Why will Labour seats become more marginal? For the most part, as seats expand, they will take on increasing numbers of suburban and rural voters, who tend to vote Conservative. The city of Leicester is a good example: currently the city sends three Labour MPs to Westminster, each with large majorities. Under boundary changes, all three could become more marginal as they take on more wards from the surrounding county. Liz Kendall's Leicester West seat is likely to have a particularly large influx of Tory voters, turning the seat - a Labour stronghold since 1945 - into a marginal. 

The pattern is fairly consistent throughout the United Kingdom - Labour safe seats either vanishing or becoming marginal or even Tory seats. On Merseyside, three seats - Frank Field's Birkenhead, a Labour seat since 1950, and two marginal Labour held seats, Wirral South and Wirral West - will become two: a safe Labour seat, and a safe Conservative seat on the Wirral. Lillian Greenwood, the Shadow Transport Secretary, would see her Nottingham seat take more of the Nottinghamshire countryside, becoming a Conservative-held marginal. 

The traffic - at least in the 2013 review - was not entirely one-way. Jane Ellison, the Tory MP for Battersea, would find herself fighting a seat with a notional Labour majority of just under 3,000, as opposed to her current majority of close to 8,000.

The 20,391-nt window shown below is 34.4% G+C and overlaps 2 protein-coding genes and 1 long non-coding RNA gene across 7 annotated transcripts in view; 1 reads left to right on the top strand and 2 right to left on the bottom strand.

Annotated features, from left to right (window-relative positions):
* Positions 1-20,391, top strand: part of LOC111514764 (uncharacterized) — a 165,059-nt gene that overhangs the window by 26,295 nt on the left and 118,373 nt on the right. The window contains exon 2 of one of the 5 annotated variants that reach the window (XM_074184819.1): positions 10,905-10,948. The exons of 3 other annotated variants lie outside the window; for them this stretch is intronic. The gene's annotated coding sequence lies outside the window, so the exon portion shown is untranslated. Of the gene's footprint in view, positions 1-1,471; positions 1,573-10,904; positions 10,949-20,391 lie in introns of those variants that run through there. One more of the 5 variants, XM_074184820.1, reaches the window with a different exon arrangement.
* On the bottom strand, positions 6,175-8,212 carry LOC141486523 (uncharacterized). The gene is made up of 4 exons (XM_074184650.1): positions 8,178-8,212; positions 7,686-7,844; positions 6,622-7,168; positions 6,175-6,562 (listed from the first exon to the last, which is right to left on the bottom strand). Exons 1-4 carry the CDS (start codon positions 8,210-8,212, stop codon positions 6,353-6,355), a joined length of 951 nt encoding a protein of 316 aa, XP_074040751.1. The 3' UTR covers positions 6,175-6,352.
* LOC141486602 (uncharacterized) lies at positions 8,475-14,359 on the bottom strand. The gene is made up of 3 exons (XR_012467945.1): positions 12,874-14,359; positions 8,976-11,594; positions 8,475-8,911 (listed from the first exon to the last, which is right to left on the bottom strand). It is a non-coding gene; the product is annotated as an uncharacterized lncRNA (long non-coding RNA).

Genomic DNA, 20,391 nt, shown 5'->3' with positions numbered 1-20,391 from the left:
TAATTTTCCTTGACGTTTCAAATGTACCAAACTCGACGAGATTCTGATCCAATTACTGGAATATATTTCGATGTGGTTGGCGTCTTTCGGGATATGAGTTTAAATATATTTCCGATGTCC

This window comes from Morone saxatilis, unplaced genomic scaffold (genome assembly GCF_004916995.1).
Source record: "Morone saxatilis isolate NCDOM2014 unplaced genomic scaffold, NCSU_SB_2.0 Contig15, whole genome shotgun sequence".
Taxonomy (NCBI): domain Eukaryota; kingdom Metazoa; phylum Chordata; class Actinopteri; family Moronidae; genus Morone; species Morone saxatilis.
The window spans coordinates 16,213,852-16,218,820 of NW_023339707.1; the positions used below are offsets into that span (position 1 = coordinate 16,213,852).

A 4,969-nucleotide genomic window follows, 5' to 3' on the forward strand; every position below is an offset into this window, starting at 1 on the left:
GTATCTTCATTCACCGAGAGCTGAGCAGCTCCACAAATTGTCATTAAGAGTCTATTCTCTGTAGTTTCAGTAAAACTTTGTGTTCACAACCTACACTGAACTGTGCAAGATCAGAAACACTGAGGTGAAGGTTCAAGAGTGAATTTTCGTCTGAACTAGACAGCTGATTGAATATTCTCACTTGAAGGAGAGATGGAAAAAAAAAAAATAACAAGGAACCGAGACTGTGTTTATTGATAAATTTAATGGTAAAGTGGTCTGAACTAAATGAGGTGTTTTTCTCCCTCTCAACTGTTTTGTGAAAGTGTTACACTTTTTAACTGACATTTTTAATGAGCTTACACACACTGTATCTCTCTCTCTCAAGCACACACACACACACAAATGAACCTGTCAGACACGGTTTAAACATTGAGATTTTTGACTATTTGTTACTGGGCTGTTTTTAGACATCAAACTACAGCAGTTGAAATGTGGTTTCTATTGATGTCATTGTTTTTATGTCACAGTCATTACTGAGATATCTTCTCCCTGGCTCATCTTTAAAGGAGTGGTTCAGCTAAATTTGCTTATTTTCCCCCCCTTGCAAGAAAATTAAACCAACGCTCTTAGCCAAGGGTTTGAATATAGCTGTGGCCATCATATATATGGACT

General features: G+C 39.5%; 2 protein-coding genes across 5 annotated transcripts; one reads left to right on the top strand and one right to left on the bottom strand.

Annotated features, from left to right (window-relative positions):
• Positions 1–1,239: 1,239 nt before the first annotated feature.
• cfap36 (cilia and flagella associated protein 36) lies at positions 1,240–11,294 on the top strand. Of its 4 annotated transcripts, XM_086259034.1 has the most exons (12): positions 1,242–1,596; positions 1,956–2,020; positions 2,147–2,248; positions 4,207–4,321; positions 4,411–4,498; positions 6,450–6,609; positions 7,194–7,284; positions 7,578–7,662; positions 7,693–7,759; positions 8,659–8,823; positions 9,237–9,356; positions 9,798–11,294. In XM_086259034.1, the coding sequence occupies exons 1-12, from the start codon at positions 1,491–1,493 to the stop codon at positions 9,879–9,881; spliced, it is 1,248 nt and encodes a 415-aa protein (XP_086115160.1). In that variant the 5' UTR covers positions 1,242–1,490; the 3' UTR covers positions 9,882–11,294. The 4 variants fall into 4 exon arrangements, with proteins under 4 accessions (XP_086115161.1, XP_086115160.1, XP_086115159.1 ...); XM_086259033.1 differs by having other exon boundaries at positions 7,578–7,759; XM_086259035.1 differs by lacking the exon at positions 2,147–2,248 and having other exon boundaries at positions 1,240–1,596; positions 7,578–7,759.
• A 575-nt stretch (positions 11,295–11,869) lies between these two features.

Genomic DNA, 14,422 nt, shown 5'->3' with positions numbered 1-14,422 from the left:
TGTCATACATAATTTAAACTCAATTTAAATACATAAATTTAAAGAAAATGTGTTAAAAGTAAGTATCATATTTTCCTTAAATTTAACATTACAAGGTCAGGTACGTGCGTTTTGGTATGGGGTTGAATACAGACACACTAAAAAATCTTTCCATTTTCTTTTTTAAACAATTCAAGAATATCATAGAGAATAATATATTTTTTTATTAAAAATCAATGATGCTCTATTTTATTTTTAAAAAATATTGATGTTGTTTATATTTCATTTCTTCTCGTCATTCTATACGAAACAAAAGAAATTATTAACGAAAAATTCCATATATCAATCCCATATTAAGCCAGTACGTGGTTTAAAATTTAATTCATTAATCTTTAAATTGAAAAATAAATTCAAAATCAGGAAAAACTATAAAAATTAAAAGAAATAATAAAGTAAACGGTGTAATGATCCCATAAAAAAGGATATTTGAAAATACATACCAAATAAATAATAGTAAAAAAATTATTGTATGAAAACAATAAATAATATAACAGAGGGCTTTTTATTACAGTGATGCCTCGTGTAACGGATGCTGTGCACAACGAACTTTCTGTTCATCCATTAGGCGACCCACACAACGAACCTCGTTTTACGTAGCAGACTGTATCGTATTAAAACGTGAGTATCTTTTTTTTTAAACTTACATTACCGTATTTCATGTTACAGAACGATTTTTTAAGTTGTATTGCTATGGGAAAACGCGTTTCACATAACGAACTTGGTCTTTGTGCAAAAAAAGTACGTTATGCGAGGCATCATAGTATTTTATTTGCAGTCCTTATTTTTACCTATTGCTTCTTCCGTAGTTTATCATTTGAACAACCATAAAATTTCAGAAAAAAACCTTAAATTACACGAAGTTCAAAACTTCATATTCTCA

But the net effect of the boundary review and the shrinking of the size of the House of Commons would be to the advantage of the Conservatives. If the 2015 election had been held using the 2013 boundaries, the Tories would have a majority of 22 – and Labour would have just 216 seats against 232 now.

It may be, however, that Labour dodges a bullet – because while the boundary changes would have given the Conservatives a bigger majority, they would have significantly fewer MPs – down to 311 from 330, a loss of 19 members of Parliament. Although the whips are attempting to steady the nerves of backbenchers about the potential loss of their seats, that the number of Conservative MPs who face involuntary retirement due to boundary changes is bigger than the party’s parliamentary majority may force a U-Turn.

That said, Labour’s relatively weak electoral showing may calm jittery Tory MPs. Two months into Ed Miliband’s leadership, Labour averaged 39 per cent in the polls. They got 31 per cent of the vote in 2015. Two months into Tony Blair’s leadership, Labour were on 53 per cent of the vote. They got 43 per cent of the vote. A month and a half into Jeremy Corbyn’s leadership, Labour is on 31 per cent of the vote.  A Blair-style drop of ten points would see the Tories net 388 seats under the new boundaries, with Labour on 131. A smaller Miliband-style drop would give the Conservatives 364, and leave Labour with 153 MPs.  

On Labour’s current trajectory, Tory MPs who lose out due to boundary changes may feel comfortable in their chances of picking up a seat elsewhere. 

Stephen Bush is editor of the Staggers, the New Statesman’s political blog. He usually writes about politics.